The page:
The EU can do better according to the European Commission

The European Commission (EC) has urged the European Union (EU) to take much stronger action if it is to meet its 2030 pollution reduction targets.

EU policies have certainly contributed to reducing air pollution as well as pesticide pollution, but pollution levels remain too high. In other areas, such as harmful noise, nutrient pollution or municipal waste generation, progress has stalled, note two recent EC reports on zero pollution monitoring and future prospects. clean air.

In detail, progress in achieving the six “zero pollution” goals is mixed. Pollution from pesticides, antimicrobials and marine litter is decreasing. Little progress has been made on noise, nutrient and waste pollution. Overall high compliance rates with EU standards for drinking and bathing water pollution are nevertheless encouraging.

However, current pollution levels are still far too high: every year more than 10% of premature deaths in the EU are attributable to environmental pollution. This is mainly due to air pollution, but also noise pollution and chemical exposure, which is likely to be underestimated.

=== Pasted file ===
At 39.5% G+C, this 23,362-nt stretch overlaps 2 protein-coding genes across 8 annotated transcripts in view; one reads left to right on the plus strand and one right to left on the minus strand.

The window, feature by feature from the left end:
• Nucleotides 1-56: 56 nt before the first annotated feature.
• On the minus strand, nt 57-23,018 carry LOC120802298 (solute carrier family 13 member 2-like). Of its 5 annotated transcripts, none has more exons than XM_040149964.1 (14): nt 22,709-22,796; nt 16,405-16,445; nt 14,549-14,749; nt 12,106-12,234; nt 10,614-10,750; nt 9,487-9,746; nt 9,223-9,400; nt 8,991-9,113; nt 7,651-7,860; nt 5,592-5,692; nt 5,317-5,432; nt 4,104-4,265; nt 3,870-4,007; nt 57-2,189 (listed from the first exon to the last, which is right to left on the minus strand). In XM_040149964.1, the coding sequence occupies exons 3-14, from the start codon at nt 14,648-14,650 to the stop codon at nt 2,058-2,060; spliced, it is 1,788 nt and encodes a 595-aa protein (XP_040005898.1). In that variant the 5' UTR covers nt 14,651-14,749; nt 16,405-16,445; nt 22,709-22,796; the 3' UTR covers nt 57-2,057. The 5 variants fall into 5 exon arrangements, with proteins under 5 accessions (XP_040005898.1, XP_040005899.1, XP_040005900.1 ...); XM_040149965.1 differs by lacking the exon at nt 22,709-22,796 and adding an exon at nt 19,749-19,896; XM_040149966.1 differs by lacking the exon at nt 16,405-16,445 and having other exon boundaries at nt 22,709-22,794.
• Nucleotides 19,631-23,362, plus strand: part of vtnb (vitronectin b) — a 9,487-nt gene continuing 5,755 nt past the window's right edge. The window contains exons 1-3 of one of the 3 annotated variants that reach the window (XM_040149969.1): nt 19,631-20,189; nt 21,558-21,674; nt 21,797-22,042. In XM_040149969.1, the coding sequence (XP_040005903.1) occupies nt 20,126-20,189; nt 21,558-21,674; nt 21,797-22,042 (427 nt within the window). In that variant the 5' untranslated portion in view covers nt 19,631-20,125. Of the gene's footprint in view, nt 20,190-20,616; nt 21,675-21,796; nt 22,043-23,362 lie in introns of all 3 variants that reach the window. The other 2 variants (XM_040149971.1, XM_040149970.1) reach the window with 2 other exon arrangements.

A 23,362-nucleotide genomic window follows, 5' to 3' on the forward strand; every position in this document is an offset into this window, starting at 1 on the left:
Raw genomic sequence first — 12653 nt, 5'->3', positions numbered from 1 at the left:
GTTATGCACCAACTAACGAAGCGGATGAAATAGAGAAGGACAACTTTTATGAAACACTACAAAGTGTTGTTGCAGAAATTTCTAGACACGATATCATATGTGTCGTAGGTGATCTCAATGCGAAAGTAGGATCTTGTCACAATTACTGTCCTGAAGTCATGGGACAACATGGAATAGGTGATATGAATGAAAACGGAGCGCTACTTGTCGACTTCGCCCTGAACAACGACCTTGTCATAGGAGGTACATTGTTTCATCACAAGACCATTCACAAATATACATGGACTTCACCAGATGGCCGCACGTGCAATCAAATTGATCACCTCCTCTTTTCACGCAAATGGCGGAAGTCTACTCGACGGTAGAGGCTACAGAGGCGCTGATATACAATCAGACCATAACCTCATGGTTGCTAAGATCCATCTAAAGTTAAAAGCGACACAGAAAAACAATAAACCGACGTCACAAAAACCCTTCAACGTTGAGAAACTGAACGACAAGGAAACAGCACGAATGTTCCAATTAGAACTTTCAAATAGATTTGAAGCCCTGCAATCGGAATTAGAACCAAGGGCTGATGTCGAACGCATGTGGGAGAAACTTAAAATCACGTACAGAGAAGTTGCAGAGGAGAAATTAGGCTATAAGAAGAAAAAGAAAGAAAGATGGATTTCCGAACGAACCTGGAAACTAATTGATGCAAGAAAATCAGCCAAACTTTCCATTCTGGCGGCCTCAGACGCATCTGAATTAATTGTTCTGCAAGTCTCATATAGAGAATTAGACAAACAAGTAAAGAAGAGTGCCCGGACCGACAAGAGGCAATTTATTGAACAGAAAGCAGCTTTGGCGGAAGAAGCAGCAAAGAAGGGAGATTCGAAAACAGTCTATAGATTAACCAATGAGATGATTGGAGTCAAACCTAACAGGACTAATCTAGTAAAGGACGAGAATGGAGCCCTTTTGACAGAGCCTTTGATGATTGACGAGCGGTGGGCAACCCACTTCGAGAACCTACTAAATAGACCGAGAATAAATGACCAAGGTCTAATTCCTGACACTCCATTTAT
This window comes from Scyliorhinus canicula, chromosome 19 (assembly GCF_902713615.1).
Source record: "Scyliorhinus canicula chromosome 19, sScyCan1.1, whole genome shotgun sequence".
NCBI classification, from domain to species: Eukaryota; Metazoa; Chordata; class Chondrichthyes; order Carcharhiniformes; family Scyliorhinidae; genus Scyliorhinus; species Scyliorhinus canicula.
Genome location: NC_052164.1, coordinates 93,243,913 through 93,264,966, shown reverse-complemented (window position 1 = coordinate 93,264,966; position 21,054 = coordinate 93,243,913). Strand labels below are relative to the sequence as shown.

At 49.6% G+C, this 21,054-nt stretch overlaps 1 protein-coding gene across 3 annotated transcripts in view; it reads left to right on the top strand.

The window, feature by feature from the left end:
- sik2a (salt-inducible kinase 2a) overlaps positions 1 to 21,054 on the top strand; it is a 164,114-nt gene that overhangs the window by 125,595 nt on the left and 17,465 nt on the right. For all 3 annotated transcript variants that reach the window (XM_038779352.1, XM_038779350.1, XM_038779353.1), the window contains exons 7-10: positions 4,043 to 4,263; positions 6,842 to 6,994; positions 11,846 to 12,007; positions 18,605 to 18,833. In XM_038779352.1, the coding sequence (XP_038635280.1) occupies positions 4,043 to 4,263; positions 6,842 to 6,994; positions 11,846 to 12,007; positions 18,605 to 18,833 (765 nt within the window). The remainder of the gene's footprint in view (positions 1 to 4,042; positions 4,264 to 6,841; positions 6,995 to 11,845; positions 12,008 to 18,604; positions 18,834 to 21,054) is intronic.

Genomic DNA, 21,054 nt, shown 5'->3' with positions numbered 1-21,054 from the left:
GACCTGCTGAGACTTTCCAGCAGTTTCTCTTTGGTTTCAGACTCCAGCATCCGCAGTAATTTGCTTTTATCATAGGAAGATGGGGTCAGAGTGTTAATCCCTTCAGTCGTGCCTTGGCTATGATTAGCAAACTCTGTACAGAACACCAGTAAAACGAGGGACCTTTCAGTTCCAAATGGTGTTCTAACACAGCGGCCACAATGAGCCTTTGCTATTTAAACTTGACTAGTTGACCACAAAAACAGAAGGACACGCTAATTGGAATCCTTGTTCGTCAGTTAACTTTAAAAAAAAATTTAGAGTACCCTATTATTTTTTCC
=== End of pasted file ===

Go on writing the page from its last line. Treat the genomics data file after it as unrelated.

To move forward, the Commission calls for the rapid approval and adoption of legislative proposals aimed at reducing harmful pollution, as well as for better implementation of existing instruments at local, national and transboundary levels. .

In particular, it notes that if the EU implements all the relevant measures proposed, the number of premature deaths due to air pollution would decrease by more than 70% in 2030 compared to 2005 and specifies that the benefits of the air quality would outweigh the costs and lead to an overall increase in GDP.

The Executive also stresses the importance of encouraging initiatives at global level and supporting third countries in their efforts to reduce pollution.

According to the EC, pollution is the main environmental cause of several diseases and premature deaths, especially among children, people with certain pathologies and the elderly. Pollution is also one of the top five threats to biodiversity.

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